Minecraft. It’s possible that this word alone means nothing to you; an obvious portmanteau of the words “mine” and “craft,” one would think that the word describes creating objects via materials gained by mining. This assumption is not too far from the truth; however, it would be an extreme understatement to describe the video game phenomenon known as Minecraft in such simplistic terms.
Minecraft began in May 2009 as a one-man, independently financed project from the brain of Markus Persson – also known as “Notch.” Persson created the company Mojang Specifications (now Mojang) in his native Sweden and has worked on nothing but Minecraft since.
It is interesting to note the game has yet to be released, and is only in the Beta stage of development; Mojang has been selling the game since May 19, 2009, after only a week of development. Buyers get free updates whenever they are released, and those who adopted early will get the full game free when it is eventually released as a retail copy. Being an independent game, it has only private funding, no publisher and has been promoted only through word-of-mouth. This fact is even more remarkable when one realizes that, on January 12, 2011, Minecraft sold its one millionth copy. At this point, it is safe to say Minecraft has become a full-on phenomenon, but what is it?
Surprisingly, it is somewhat difficult to pin down exactly what Minecraft is. The world of Minecraft is made of cubical blocks that are arranged randomly on a giant grid to create a landscape. The landscape is made up of different types of blocks such as dirt, sand, gravel, stone, clay, water, lava, iron, coal, gold and wood. Further, the landscape is generated as a player moves in the world, and, as a result, no world is ever the same.
When it was first created, the player was given an inventory of infinite amounts of every block in the game and allowed free reign to use the blocks to create whatever they wanted. At this stage, the only goal for the player was to be creative. Minecraft has come a long way since these early stages – however, this original style of gameplay is still offered for free on Minecraft’s Web page.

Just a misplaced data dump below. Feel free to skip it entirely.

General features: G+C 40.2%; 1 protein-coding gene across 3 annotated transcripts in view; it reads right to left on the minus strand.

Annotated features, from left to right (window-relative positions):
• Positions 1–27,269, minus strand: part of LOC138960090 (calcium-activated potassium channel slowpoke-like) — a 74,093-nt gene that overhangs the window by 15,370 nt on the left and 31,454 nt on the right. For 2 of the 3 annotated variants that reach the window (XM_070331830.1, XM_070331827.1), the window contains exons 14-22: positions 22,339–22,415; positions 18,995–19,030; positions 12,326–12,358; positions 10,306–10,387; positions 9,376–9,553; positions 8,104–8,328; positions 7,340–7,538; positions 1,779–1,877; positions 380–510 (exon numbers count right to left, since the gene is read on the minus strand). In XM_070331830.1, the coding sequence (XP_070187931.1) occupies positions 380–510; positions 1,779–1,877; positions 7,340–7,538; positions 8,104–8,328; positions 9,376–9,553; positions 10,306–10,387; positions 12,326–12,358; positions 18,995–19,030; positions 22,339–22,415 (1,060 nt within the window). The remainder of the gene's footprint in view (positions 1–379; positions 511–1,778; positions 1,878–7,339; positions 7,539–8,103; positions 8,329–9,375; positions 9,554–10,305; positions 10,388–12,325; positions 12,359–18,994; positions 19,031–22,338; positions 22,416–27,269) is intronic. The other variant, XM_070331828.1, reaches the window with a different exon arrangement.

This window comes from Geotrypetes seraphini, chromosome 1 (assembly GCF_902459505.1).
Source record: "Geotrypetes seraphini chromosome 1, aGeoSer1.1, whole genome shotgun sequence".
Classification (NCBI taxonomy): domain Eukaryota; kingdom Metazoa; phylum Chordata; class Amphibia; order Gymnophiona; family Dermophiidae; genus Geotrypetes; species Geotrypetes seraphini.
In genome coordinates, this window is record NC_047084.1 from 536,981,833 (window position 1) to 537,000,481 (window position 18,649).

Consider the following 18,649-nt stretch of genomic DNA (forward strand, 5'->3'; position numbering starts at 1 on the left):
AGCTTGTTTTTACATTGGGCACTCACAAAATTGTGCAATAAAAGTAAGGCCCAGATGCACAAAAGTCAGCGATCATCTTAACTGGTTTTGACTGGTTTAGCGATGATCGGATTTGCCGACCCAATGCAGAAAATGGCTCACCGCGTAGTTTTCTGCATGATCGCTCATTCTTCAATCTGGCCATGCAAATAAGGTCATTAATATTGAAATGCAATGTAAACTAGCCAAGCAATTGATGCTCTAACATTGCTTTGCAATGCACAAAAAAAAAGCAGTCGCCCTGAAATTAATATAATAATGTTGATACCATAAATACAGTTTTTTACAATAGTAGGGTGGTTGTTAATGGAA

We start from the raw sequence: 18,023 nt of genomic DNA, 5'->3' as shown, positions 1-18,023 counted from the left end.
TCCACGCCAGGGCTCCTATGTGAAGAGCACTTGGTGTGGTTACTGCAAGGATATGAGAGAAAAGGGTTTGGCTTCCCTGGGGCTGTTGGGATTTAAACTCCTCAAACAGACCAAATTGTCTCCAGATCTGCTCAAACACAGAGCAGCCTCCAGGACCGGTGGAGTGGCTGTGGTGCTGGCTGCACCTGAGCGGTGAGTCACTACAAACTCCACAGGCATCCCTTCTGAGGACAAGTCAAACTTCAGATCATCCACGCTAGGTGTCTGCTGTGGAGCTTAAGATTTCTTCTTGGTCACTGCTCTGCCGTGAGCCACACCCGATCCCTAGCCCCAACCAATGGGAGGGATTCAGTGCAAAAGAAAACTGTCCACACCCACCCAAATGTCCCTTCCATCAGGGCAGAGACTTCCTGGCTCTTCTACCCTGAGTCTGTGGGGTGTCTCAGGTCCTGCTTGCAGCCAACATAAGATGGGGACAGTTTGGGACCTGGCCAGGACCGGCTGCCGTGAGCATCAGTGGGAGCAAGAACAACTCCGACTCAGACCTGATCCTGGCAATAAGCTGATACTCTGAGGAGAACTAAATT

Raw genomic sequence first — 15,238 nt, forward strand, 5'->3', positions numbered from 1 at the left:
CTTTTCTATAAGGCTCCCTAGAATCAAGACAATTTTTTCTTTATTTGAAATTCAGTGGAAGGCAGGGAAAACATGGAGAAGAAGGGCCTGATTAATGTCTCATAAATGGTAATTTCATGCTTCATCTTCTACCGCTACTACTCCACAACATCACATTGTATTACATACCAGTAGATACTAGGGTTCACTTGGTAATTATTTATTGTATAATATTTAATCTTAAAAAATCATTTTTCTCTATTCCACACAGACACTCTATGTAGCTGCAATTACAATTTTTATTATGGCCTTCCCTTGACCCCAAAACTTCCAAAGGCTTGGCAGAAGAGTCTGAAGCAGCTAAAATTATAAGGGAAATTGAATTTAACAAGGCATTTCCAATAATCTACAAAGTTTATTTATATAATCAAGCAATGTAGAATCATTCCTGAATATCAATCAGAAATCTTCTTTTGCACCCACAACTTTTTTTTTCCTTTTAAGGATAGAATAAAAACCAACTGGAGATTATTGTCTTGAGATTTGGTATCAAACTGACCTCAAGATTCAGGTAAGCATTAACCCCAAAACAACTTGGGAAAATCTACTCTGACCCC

Shortly after the creation of this mode, the game evolved to have more of a purpose for the player by adding a day/night cycle, non-player characters known as “mobs” in a variety of good, neutral and bad, and taking away the infinite resources. This upgraded version of the game also added the crafting aspect the name alludes to.
Crafting is best explained through example: a player can harvest wood from trees with their hands, place it in a 2×2 crafting grid in the player’s inventory, and create a new substance known as “wooden planks.” Four of these planks can be placed in this 2×2 grid and used to create a “crafting bench,” which gives the player access to a larger, 3×3 crafting grid. From here, the player can create tools. Tool materials are found below ground in randomly generated caves or in player-created mines.
A question that is frequently asked by those new to Minecraft is, “What is the point”? The simple answer is, there is no point. The player can do whatever they want, whether that is building a fortress or even a town, or questing for randomly generated dungeons complete with loot.
To add even more to the game, the Beta stage added multiplayer, which is supported by private servers created by individual players. Many servers have established whole cities complete with banks, trading posts, restaurants, hotels, arenas for battling other players and more. The possibilities in Minecraft are nearly, literally limitless.
The real beauty in Minecraft is the creativity it allows the player. In Minecraft, anyone can create masterpiece architecture, recreate real world wonders to scale (each block is one cubic meter) and anything else the player desires. In the world of Minecraft, the player is limited only by their own creativity, and because of this, the game itself has the potential to be the greatest game ever made.
Regen McCracken (firstname.lastname@example.org) is a sophomore majoring in journalism.